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THE COGS

14. Content Manager

Developing systems of organization, registration, and distribution for your traditional and digital content will keep the cogs rolling. Without properly having processes in place here, chaos can overtake a solopreneur’s business quickly.

15. Legal

You’re in charge of developing licenses, forms, rules, and policies, as well as your communications with an outside legal consultant (wouldn’t recommend completely doing this one on your own!).

16. Accountant

Payables and receivables, taxes, growth tracking, billing, communications, and filing systems fall into this category, but like legal, it’s recommended to at least have an accountant on stand-by for the big things.

17. Distribution

If you deal in physical deliverables at all, you’ll need to create some processes to make this as quick and painless as possible. Whether it’s a shipping and receiving routine, or acquiring channels for digital delivery, you are in charge of making sure the buyer gets their goods.

18. Customer Service

The relationship does not end when the check clears, so proactively create systems for this before you need it.

19. Clerical Worker

General filing and office management may not seem like that big of a deal – until you go without it.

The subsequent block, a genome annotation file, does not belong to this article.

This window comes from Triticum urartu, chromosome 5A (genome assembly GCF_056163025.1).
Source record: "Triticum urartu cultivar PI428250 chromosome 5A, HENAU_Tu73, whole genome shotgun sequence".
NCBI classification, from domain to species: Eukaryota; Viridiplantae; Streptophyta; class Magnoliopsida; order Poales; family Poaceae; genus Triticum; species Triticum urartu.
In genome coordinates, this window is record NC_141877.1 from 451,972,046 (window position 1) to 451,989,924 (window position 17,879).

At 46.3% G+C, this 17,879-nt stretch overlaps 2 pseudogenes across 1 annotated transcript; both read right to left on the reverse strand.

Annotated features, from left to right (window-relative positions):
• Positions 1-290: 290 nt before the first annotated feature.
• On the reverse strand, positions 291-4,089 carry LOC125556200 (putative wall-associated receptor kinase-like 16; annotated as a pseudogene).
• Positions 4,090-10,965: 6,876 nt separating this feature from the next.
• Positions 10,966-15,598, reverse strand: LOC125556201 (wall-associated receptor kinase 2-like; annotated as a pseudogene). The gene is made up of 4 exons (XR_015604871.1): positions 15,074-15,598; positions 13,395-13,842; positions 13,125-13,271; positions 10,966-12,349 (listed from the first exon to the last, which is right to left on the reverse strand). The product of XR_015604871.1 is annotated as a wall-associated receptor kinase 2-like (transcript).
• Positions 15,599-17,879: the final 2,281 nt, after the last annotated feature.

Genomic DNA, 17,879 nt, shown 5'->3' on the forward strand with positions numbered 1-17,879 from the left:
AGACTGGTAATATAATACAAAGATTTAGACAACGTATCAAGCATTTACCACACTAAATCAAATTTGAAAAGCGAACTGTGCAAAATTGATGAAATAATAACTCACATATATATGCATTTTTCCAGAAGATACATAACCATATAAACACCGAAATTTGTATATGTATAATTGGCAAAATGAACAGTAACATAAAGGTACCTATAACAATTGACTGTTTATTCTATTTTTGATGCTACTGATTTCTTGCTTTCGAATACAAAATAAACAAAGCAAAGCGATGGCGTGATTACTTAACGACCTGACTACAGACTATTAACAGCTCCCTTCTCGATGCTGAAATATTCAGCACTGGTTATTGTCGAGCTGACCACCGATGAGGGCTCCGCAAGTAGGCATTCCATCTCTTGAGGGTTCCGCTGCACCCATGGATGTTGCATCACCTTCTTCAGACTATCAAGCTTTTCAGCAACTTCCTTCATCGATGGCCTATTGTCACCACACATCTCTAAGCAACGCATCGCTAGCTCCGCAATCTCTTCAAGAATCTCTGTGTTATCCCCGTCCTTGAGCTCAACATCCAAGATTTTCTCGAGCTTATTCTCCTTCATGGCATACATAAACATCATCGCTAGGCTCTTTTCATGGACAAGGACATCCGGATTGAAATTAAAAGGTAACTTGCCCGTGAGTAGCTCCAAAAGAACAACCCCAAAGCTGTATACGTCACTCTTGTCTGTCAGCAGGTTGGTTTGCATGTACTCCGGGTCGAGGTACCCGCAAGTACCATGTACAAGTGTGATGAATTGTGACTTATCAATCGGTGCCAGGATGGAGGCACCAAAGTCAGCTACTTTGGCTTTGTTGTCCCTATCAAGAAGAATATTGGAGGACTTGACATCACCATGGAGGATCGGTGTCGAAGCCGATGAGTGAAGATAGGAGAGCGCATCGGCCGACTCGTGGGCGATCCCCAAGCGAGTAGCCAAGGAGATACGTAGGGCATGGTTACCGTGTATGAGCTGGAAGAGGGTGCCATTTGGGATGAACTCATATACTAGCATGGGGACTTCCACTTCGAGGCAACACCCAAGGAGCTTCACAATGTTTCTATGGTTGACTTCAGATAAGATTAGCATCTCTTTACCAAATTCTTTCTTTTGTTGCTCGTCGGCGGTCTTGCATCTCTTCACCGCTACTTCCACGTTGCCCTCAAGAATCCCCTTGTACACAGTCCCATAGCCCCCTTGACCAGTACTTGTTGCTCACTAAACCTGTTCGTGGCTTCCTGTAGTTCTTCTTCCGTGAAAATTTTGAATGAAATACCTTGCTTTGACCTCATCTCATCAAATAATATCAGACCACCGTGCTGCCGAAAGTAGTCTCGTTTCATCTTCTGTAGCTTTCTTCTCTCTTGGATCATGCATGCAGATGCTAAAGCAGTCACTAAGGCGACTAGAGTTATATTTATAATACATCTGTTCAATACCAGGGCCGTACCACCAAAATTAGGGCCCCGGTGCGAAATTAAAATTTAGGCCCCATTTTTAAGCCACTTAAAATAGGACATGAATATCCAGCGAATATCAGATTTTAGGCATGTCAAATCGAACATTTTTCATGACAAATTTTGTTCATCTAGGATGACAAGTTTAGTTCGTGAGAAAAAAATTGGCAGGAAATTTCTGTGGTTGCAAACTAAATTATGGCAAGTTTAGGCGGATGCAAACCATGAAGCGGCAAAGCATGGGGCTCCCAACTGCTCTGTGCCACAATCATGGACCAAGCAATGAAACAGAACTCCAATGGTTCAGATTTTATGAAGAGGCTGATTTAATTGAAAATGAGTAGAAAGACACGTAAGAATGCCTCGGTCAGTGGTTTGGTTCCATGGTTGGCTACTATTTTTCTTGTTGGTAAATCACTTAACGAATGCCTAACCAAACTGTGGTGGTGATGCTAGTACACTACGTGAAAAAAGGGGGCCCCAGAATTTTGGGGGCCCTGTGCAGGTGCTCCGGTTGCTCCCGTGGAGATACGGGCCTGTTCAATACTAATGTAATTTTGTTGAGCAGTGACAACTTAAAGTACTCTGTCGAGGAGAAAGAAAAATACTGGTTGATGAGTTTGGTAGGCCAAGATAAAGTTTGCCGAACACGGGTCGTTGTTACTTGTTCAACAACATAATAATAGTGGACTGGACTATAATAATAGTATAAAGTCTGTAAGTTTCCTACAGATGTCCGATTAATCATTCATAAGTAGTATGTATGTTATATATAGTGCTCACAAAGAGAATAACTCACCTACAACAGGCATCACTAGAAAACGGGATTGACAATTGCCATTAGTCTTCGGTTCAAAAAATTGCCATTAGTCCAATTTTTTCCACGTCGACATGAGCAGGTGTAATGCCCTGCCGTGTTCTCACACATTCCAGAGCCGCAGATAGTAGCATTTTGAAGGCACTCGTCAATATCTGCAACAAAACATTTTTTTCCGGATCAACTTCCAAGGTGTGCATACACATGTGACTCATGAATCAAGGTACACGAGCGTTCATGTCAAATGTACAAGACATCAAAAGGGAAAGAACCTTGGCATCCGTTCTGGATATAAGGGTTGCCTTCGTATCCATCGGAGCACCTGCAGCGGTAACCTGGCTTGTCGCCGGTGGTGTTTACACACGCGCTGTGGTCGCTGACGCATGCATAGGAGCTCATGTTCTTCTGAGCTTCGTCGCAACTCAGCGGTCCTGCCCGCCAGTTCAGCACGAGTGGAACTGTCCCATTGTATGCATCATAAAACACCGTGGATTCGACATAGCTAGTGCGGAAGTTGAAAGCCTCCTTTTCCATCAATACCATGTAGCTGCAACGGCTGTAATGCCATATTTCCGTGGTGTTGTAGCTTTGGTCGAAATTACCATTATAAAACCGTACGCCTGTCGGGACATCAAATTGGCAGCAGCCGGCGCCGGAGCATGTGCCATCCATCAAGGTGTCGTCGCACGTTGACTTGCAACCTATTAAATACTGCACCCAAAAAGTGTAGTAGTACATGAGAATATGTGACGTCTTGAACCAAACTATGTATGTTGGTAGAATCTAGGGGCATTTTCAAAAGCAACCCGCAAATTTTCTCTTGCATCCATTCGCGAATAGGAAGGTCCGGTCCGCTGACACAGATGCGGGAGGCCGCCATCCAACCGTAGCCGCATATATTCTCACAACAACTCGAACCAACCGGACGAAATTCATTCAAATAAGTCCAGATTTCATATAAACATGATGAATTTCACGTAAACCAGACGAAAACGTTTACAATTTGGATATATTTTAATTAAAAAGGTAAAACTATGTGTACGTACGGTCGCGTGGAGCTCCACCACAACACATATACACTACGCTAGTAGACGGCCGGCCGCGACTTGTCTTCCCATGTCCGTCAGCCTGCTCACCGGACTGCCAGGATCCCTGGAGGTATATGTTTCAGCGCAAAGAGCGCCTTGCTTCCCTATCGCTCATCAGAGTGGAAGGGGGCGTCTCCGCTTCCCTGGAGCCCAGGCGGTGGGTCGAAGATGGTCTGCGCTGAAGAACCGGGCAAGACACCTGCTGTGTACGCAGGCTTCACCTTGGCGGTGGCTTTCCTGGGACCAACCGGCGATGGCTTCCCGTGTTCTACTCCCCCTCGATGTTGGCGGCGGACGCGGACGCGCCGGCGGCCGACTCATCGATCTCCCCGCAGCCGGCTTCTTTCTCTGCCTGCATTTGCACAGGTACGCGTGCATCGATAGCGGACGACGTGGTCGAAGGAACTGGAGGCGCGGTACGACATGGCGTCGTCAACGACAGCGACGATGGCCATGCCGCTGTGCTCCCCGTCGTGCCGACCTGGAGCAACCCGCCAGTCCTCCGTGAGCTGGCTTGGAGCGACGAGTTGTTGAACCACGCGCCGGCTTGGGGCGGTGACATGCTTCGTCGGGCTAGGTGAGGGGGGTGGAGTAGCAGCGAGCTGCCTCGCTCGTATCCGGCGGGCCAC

20. Finance and Funding Expert

The acquisition of investors and opportunities will call for some technical writing skills, good accounting sense, and specific legal knowledge, all geared for forward motion.

21. IT Tech

Gotta keep the systems running! That includes all of the hardware and software in your office.

THE WORK

22. YOU!

This is the reason you started your business. It may feel like, with all of the responsibilities on your shoulders above, your true purpose got a little lost. But when you’re in “The Zone” using your talent to solve your client’s most urgent problem, all of these other tasks will be worth it.

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Dana Detrick-Clark has made it her mission to help creatives and small businesses like you broaden their reach in less time and with less effort. How does she do that? By providing premium content, creative consulting, and marketing confidence. Contact her today at http://www.seriousvanity.com.

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Comments & Responses

4 Responses so far.

  1. This is a wonderful run-down of many of the qualities needed to be a successful solo-preneur in the VO world. I will keep this on file to share with everyone who contacts me about what is necessary to run a successful business. Most have no idea what they’re getting into, and often lack the appropriate skills to get past just having fun reading copy. Thanks Dana!

    • Thank you for that, Debbie! I mapped this out years ago for myself so no stone was left unturned. I think it helps to see, too, where you could be hiring and outsourcing things once you grow big enough. Just having the vision sets the ball rolling!

  2. This is a great, comprehensive list of what is needed for a voice actor (or any solopreneur) to be successful as a business person. Many of our VoiceActing Academy students come in thinking voiceover is all about performing and are surprised to discover all the additional skills needed to actually work in this business. I devote roughly half of my book, “The Art of Voice Acting,” to the business side of VO. Your list brings everything together and would be a perfect addition to the next edition. Thanks for putting this together.